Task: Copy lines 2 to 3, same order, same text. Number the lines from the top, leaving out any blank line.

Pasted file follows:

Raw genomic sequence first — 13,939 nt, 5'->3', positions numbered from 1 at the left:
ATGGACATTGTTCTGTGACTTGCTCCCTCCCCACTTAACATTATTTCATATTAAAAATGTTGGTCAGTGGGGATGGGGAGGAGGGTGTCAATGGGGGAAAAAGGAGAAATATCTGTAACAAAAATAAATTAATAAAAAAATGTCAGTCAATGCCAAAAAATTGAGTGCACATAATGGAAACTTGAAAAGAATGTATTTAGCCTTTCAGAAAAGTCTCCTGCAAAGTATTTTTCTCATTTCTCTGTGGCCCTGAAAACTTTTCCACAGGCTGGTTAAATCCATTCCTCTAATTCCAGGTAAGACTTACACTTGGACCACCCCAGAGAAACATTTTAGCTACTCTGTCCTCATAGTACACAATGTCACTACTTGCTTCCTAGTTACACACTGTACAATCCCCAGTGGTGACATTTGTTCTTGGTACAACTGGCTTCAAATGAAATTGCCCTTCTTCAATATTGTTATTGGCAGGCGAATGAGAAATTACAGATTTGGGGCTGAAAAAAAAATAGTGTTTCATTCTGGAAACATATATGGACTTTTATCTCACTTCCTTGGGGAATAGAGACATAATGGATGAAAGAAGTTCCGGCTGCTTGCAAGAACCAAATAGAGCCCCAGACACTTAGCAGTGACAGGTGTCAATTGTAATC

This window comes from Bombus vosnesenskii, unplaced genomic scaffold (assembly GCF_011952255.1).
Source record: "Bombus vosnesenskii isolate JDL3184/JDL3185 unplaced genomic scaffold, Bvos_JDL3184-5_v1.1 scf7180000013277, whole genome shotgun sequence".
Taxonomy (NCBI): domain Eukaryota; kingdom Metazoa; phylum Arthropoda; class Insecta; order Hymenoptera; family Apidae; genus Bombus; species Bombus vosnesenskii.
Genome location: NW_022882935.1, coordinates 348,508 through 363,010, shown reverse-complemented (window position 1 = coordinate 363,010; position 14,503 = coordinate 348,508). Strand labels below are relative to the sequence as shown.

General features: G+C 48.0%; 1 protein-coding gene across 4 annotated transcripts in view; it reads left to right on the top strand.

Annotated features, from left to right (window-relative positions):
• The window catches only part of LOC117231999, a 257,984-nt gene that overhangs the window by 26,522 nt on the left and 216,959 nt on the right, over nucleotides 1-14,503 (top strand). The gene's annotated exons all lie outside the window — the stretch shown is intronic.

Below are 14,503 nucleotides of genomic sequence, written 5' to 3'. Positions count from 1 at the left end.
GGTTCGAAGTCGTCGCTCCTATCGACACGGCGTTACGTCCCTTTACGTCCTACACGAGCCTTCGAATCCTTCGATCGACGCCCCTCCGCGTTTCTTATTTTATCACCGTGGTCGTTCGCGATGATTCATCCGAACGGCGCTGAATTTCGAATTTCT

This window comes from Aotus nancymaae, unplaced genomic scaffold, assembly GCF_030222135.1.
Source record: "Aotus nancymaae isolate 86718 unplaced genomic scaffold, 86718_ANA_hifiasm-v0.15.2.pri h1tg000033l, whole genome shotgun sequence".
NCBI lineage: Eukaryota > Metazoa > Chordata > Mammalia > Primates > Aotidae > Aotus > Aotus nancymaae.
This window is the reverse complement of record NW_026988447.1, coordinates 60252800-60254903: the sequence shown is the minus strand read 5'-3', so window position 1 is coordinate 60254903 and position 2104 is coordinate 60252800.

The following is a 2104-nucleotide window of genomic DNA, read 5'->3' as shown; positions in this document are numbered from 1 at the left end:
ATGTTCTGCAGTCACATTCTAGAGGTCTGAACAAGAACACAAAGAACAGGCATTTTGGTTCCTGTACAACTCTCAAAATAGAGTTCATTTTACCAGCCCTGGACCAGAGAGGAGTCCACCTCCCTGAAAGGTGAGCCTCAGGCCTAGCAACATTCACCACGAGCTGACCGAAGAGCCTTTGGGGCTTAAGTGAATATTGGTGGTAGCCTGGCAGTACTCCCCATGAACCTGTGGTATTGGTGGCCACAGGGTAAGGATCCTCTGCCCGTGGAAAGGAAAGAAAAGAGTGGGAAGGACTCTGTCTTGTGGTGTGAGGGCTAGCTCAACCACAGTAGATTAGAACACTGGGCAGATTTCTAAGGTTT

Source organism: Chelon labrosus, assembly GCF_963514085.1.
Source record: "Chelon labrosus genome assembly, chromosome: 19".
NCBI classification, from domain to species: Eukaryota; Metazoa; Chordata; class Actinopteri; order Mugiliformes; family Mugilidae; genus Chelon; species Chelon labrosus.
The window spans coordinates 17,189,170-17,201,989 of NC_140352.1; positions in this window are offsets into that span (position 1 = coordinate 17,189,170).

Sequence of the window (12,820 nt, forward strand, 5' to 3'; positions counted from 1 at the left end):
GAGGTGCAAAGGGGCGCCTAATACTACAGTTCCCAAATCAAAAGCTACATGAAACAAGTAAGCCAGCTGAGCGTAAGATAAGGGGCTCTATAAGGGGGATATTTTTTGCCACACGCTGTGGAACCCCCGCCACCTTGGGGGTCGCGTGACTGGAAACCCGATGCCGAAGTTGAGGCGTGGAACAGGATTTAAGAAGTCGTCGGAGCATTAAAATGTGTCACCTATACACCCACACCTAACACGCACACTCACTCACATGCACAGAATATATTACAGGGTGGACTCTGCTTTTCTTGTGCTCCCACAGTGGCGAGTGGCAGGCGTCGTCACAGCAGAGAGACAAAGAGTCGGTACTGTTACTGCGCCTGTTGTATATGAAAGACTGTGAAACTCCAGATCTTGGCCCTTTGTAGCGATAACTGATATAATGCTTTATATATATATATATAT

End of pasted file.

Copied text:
ATGGACATTGTTCTGTGACTTGCTCCCTCCCCACTTAACATTATTTCATATTAAAAATGTTGGTCAGTGGGGATGGGGAGGAGGGTGTCAATGGGGGAAAAAGGAGAAATATCTGTAACAAAAATAAATTAATAAAAAAATGTCAGTCAATGCCAAAAAATTGAGTGCACATAATGGAAACTTGAAAAGAATGTATTTAGCCTTTCAGAAAAGTCTCCTGCAAAGTATTTTTCTCATTTCTCTGTGGCCCTGAAAACTTTTCCACAGGCTGGTTAAATCCATTCCTCTAATTCCAGGTAAGACTTACACTTGGACCACCCCAGAGAAACATTTTAGCTACTCTGTCCTCATAGTACACAATGTCACTACTTGCTTCCTAGTTACACACTGTACAATCCCCAGTGGTGACATTTGTTCTTGGTACAACTGGCTTCAAATGAAATTGCCCTTCTTCAATATTGTTATTGGCAGGCGAATGAGAAATTACAGATTTGGGGCTGAAAAAAAAATAGTGTTTCATTCTGGAAACATATATGGACTTTTATCTCACTTCCTTGGGGAATAGAGACATAATGGATGAAAGAAGTTCCGGCTGCTTGCAAGAACCAAATAGAGCCCCAGACACTTAGCAGTGACAGGTGTCAATTGTAATC

This window comes from Bombus vosnesenskii, unplaced genomic scaffold (assembly GCF_011952255.1).